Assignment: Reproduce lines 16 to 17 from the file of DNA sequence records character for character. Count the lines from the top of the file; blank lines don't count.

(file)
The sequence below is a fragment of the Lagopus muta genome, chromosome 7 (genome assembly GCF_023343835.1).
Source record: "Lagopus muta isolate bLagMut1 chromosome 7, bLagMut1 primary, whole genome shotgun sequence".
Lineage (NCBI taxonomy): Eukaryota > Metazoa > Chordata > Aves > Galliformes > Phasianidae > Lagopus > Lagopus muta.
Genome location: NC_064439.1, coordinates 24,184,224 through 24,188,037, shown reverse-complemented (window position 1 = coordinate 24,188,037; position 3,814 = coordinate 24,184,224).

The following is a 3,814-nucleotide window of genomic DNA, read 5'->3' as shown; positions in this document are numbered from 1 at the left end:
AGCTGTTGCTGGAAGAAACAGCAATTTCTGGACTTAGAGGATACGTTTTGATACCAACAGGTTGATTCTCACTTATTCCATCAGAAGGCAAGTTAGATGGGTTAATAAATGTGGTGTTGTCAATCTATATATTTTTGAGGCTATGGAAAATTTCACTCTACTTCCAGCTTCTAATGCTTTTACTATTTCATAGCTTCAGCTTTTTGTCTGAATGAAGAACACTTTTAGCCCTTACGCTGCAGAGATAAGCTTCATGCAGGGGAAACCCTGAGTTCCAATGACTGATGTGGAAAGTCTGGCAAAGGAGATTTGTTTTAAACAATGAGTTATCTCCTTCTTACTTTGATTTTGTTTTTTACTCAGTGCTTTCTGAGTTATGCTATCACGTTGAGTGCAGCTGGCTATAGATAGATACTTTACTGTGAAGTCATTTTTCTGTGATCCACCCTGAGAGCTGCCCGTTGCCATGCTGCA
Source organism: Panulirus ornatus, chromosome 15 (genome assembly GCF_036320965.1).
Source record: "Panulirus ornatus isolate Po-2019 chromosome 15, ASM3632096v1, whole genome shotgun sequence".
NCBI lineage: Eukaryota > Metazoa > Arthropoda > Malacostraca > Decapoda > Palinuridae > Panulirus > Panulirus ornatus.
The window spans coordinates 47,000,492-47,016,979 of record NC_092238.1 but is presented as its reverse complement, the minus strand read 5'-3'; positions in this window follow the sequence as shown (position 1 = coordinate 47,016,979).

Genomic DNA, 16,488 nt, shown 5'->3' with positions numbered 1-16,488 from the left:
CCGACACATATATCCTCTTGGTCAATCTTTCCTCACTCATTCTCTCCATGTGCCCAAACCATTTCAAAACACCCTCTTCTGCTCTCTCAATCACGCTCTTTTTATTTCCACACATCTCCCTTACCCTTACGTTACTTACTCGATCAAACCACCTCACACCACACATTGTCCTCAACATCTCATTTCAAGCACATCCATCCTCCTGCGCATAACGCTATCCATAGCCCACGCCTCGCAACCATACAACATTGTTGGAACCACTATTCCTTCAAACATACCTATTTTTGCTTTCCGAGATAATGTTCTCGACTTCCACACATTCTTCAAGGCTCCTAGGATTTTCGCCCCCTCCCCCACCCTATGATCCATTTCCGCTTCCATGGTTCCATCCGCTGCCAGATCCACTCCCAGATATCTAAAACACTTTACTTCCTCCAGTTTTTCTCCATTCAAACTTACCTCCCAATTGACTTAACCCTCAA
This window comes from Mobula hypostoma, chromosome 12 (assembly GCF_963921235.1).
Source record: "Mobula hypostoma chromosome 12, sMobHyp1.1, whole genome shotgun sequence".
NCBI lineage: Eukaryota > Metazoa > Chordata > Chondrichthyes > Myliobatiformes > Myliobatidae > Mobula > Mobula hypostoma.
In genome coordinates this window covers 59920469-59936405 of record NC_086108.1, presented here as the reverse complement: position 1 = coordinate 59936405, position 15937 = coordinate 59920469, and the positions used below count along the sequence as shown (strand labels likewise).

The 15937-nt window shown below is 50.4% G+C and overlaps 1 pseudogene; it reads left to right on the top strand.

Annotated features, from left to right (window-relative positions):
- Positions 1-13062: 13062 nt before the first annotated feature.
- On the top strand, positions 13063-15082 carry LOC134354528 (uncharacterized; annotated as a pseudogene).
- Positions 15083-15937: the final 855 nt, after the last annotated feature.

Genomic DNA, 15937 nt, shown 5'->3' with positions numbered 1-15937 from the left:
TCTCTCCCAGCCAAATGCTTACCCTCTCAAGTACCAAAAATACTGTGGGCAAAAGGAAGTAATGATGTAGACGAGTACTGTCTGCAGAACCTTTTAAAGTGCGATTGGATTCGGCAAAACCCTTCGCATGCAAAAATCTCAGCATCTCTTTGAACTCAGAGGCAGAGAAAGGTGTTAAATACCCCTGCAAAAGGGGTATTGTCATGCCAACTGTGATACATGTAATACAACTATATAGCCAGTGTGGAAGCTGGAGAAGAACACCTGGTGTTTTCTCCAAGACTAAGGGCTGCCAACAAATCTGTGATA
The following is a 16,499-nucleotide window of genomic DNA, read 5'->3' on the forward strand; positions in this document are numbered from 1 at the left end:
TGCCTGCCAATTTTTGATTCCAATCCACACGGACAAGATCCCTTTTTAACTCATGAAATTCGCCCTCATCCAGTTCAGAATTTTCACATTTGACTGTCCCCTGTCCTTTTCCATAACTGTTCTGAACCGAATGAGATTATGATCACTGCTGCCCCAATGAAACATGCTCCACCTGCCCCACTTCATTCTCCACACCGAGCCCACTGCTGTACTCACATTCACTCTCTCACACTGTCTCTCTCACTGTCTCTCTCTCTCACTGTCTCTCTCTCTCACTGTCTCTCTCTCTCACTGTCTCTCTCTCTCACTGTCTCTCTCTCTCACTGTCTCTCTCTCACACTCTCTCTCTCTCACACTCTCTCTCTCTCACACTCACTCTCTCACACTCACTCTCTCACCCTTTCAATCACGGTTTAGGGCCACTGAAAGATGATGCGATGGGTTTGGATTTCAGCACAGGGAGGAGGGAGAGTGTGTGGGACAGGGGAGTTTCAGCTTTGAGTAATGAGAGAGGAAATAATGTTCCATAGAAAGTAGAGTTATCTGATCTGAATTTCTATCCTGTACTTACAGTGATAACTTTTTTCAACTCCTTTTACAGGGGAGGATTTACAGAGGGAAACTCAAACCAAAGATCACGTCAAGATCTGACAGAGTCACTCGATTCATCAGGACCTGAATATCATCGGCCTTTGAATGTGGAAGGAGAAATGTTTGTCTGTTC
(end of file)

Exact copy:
In genome coordinates this window covers 59920469-59936405 of record NC_086108.1, presented here as the reverse complement: position 1 = coordinate 59936405, position 15937 = coordinate 59920469, and the positions used below count along the sequence as shown (strand labels likewise).

The 15937-nt window shown below is 50.4% G+C and overlaps 1 pseudogene; it reads left to right on the top strand.